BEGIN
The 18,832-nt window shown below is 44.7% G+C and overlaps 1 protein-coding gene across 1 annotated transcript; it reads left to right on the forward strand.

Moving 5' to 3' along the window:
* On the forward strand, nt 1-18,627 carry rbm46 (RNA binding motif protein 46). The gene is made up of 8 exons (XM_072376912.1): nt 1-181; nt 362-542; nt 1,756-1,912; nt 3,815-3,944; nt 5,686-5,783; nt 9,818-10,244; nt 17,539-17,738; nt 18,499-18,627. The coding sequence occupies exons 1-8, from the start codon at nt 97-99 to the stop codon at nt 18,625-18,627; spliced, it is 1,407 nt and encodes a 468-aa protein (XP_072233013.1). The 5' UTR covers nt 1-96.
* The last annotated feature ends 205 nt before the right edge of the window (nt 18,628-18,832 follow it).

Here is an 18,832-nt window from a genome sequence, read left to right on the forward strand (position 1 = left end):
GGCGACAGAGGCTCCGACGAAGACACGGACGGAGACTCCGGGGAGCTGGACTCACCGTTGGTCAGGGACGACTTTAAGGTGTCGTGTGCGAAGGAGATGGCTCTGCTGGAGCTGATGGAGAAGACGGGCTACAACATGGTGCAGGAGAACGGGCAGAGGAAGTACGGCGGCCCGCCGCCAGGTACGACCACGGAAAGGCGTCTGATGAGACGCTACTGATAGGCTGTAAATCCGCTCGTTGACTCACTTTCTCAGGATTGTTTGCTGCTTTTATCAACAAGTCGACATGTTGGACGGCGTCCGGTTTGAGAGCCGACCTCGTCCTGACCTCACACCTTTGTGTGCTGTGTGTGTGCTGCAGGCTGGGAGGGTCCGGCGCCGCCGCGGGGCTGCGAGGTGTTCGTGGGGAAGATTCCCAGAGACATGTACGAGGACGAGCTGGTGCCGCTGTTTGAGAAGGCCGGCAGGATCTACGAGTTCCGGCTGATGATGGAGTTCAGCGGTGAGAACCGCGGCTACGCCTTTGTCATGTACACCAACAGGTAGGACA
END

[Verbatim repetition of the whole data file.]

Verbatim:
The 18,832-nt window shown below is 44.7% G+C and overlaps 1 protein-coding gene across 1 annotated transcript; it reads left to right on the forward strand.

Moving 5' to 3' along the window:
* On the forward strand, nt 1-18,627 carry rbm46 (RNA binding motif protein 46). The gene is made up of 8 exons (XM_072376912.1): nt 1-181; nt 362-542; nt 1,756-1,912; nt 3,815-3,944; nt 5,686-5,783; nt 9,818-10,244; nt 17,539-17,738; nt 18,499-18,627. The coding sequence occupies exons 1-8, from the start codon at nt 97-99 to the stop codon at nt 18,625-18,627; spliced, it is 1,407 nt and encodes a 468-aa protein (XP_072233013.1). The 5' UTR covers nt 1-96.
* The last annotated feature ends 205 nt before the right edge of the window (nt 18,628-18,832 follow it).

Here is an 18,832-nt window from a genome sequence, read left to right on the forward strand (position 1 = left end):
GGCGACAGAGGCTCCGACGAAGACACGGACGGAGACTCCGGGGAGCTGGACTCACCGTTGGTCAGGGACGACTTTAAGGTGTCGTGTGCGAAGGAGATGGCTCTGCTGGAGCTGATGGAGAAGACGGGCTACAACATGGTGCAGGAGAACGGGCAGAGGAAGTACGGCGGCCCGCCGCCAGGTACGACCACGGAAAGGCGTCTGATGAGACGCTACTGATAGGCTGTAAATCCGCTCGTTGACTCACTTTCTCAGGATTGTTTGCTGCTTTTATCAACAAGTCGACATGTTGGACGGCGTCCGGTTTGAGAGCCGACCTCGTCCTGACCTCACACCTTTGTGTGCTGTGTGTGTGCTGCAGGCTGGGAGGGTCCGGCGCCGCCGCGGGGCTGCGAGGTGTTCGTGGGGAAGATTCCCAGAGACATGTACGAGGACGAGCTGGTGCCGCTGTTTGAGAAGGCCGGCAGGATCTACGAGTTCCGGCTGATGATGGAGTTCAGCGGTGAGAACCGCGGCTACGCCTTTGTCATGTACACCAACAGGTAGGACA